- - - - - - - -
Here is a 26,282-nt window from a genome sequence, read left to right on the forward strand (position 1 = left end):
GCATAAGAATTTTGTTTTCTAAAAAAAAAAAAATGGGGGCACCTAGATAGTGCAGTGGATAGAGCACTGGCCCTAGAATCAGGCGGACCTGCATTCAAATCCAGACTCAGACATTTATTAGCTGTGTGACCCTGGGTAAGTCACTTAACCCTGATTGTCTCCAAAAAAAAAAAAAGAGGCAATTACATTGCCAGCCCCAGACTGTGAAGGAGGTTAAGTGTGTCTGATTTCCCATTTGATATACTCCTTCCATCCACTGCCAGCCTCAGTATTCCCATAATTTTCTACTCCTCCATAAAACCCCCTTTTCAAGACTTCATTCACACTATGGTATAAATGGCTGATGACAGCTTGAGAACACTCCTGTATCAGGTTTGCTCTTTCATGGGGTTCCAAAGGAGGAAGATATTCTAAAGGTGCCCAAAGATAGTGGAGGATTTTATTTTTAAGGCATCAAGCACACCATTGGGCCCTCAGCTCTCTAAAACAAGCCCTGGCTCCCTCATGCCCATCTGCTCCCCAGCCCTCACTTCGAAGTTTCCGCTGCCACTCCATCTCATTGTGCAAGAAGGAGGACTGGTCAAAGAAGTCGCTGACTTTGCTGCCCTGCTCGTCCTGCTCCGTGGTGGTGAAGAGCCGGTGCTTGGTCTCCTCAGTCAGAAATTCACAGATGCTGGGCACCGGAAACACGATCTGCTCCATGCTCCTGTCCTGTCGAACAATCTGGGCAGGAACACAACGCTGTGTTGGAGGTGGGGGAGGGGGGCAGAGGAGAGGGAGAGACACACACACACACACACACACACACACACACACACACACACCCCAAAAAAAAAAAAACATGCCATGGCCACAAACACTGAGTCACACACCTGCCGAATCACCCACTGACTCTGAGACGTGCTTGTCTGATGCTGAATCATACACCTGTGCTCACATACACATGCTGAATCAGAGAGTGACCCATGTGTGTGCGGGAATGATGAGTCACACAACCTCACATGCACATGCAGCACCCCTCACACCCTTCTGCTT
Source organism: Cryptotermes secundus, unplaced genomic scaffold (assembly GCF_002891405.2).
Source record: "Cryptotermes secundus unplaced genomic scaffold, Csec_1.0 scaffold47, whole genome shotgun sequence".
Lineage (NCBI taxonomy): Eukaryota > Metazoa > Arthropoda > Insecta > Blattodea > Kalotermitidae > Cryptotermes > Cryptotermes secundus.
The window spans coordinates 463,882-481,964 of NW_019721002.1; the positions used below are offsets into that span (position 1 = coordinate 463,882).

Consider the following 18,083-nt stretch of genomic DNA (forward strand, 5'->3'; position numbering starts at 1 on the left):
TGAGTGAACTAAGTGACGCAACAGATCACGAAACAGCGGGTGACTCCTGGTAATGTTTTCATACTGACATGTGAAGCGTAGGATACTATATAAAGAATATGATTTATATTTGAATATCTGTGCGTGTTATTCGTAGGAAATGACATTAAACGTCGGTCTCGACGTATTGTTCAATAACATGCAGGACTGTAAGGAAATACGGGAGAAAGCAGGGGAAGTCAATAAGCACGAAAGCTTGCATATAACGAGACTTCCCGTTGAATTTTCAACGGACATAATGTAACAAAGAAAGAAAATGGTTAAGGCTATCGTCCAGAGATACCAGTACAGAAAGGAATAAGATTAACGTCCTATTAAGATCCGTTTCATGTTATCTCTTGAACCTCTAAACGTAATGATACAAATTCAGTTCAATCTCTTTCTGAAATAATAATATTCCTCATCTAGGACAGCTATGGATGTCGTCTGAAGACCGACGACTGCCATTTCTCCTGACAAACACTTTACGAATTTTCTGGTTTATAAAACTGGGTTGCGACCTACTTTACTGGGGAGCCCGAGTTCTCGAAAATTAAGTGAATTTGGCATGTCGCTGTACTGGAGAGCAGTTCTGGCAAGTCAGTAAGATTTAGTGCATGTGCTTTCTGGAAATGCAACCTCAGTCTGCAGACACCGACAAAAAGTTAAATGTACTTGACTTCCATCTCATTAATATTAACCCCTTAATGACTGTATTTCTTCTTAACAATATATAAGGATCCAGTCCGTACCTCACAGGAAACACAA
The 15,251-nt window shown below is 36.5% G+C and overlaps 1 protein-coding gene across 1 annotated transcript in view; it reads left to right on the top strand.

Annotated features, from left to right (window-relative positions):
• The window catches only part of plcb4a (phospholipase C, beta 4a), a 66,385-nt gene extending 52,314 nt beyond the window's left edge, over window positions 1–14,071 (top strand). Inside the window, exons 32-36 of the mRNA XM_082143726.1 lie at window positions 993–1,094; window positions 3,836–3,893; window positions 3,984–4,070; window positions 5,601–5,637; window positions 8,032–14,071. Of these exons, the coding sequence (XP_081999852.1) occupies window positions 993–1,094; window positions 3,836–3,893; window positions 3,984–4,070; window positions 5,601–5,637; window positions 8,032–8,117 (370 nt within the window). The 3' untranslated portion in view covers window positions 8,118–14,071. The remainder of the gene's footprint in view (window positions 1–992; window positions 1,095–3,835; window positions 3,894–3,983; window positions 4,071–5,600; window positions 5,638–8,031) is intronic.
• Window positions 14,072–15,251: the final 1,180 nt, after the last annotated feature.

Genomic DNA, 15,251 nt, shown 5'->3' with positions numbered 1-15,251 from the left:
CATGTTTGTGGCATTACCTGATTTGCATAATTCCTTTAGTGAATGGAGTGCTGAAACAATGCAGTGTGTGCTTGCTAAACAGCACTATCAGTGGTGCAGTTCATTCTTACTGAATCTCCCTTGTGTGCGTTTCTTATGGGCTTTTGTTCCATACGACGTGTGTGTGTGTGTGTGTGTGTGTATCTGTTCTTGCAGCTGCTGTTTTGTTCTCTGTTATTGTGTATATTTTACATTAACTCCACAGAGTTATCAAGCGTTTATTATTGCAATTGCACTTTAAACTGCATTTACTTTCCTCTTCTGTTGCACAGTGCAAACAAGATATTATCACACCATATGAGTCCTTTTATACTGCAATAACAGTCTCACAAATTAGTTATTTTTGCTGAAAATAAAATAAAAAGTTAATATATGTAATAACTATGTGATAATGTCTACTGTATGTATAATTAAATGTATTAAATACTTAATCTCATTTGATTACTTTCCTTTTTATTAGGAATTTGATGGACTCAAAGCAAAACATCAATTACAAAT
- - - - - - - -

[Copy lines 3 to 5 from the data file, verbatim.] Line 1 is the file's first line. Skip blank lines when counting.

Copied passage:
Source organism: Cryptotermes secundus, unplaced genomic scaffold (assembly GCF_002891405.2).
Source record: "Cryptotermes secundus unplaced genomic scaffold, Csec_1.0 scaffold47, whole genome shotgun sequence".
Lineage (NCBI taxonomy): Eukaryota > Metazoa > Arthropoda > Insecta > Blattodea > Kalotermitidae > Cryptotermes > Cryptotermes secundus.